When I speak about rewards, I don’t necessarily mean money. Employees welcome both psychological or financial recognition as their reward for a job well done.

Rewards can and should be just about anything. A compliment. A thank you note. A smile. A gift certificate for a high performer and his or her spouse. An incentive trip. Even publicly mentioning the name of the employee when you are presenting during your executive review.

If your rewards are welcomed by your direct reports, yet you miss your goals, check to be sure those rewards are aligned and that you have been consistent with reinforcing that alignment. It may be that you are rewarding a unit within the overall task or project and not the outcome. If so, you’ll get plenty of the units you reward and still not achieve the overall outcomes you need.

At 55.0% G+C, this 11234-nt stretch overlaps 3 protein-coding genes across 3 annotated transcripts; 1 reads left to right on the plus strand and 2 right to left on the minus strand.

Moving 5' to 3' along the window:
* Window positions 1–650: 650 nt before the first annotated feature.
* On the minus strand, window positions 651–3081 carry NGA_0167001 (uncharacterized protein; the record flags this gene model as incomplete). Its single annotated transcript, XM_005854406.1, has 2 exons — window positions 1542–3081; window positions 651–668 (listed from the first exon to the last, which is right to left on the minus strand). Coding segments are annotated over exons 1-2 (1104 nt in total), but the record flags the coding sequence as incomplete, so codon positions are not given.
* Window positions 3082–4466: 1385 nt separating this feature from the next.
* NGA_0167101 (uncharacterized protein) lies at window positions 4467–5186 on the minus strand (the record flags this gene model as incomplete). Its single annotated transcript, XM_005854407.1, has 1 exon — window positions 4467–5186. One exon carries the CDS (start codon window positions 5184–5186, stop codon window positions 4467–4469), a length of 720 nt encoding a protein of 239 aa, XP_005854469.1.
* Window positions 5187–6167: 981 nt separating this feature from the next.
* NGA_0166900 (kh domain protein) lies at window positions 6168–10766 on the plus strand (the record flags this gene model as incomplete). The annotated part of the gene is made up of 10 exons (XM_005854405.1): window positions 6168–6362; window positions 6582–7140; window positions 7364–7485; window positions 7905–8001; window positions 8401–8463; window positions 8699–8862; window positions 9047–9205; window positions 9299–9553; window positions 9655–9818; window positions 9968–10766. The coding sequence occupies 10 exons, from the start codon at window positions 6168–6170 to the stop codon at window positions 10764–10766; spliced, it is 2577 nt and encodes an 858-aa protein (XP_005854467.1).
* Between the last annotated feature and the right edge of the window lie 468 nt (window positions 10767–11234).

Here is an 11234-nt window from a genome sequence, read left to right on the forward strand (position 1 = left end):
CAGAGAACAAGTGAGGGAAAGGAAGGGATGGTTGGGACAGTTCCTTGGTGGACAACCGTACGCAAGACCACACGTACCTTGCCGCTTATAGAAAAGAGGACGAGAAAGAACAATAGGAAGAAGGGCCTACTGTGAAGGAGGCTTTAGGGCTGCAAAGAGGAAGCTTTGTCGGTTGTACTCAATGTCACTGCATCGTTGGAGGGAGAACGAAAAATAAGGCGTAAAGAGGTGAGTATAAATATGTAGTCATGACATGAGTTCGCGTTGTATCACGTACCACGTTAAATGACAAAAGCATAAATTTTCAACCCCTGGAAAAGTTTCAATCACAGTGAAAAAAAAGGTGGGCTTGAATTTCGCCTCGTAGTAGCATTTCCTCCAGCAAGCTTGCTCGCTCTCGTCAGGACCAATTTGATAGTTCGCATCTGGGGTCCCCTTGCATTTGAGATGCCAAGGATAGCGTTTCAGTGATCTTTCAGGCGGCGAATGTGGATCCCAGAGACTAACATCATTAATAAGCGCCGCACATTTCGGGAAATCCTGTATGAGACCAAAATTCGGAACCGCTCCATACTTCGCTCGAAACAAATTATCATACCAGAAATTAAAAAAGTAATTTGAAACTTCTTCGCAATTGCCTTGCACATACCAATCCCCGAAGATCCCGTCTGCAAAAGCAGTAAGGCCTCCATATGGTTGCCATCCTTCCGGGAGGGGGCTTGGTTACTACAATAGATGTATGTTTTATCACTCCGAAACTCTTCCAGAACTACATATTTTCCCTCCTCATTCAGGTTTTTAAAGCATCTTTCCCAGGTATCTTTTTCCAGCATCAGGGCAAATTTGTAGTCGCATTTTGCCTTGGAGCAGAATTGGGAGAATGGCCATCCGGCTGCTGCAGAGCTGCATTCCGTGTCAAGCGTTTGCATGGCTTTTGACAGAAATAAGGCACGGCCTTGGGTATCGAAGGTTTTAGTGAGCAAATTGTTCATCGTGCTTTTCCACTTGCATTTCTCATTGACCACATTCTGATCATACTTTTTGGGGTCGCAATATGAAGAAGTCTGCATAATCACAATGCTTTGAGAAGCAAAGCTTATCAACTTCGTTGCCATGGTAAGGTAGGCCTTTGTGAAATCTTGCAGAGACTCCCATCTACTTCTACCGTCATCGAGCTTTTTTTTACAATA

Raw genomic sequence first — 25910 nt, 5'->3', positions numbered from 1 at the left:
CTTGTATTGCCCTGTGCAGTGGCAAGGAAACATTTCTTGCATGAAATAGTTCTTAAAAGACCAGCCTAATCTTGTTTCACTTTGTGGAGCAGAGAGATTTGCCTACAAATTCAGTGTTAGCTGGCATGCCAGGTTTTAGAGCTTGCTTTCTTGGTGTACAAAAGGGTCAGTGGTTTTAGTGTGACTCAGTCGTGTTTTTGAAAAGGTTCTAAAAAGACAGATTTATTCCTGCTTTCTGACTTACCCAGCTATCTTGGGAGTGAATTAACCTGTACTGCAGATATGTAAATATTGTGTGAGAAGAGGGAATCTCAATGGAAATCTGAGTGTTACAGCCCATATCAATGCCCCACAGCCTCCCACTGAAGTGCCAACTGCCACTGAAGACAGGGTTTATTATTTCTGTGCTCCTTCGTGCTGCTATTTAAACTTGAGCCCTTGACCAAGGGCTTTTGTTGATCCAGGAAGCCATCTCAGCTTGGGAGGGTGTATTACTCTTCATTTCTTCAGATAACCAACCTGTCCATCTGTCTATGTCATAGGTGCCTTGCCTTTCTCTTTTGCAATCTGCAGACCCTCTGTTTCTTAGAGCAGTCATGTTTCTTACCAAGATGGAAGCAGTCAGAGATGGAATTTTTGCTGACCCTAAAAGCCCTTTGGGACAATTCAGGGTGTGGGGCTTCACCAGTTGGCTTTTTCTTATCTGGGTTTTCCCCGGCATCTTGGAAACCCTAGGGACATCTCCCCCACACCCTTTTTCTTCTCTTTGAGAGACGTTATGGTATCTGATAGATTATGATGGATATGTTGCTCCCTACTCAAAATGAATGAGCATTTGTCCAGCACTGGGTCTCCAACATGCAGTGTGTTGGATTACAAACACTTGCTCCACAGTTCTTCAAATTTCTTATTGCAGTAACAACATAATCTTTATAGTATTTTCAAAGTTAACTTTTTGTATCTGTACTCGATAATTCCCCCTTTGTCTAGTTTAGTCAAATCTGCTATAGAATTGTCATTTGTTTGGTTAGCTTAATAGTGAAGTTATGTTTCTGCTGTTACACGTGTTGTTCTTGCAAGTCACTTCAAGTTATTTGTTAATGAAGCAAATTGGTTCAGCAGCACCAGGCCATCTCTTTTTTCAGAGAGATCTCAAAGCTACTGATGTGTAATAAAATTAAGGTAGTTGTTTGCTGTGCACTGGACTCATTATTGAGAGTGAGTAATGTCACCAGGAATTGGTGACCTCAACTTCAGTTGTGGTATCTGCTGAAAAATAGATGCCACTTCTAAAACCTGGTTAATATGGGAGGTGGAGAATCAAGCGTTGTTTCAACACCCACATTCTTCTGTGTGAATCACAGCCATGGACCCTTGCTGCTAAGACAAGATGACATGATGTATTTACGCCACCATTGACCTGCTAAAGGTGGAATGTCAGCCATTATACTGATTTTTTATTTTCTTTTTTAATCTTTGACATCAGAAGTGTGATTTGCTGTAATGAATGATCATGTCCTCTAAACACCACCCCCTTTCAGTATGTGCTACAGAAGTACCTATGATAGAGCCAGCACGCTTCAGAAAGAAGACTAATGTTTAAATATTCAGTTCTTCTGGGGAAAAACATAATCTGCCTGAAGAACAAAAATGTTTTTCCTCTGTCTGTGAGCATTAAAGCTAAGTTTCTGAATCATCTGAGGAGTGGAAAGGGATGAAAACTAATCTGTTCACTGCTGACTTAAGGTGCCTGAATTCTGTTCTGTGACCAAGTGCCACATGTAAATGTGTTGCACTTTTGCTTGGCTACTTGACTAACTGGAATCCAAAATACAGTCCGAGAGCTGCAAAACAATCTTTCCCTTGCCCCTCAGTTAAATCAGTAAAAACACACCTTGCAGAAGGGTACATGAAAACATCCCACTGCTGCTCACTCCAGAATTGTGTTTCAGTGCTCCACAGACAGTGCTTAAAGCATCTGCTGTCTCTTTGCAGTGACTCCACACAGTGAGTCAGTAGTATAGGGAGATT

Not only must your rewards be specific and on target to what delivers the results you need, but you must also be careful not to create confusion among the rewards. If you need one outcome but go around lavishing praise on everything but that, you are signalling that your reward and the goal it is associated to is insincere or of much less importance than something else.

So, when it comes to recognition programs, incentive programs, or any other big or small reward, be sure they are both aligned and that you are acting in ways consistent with those recognition programs or rewards.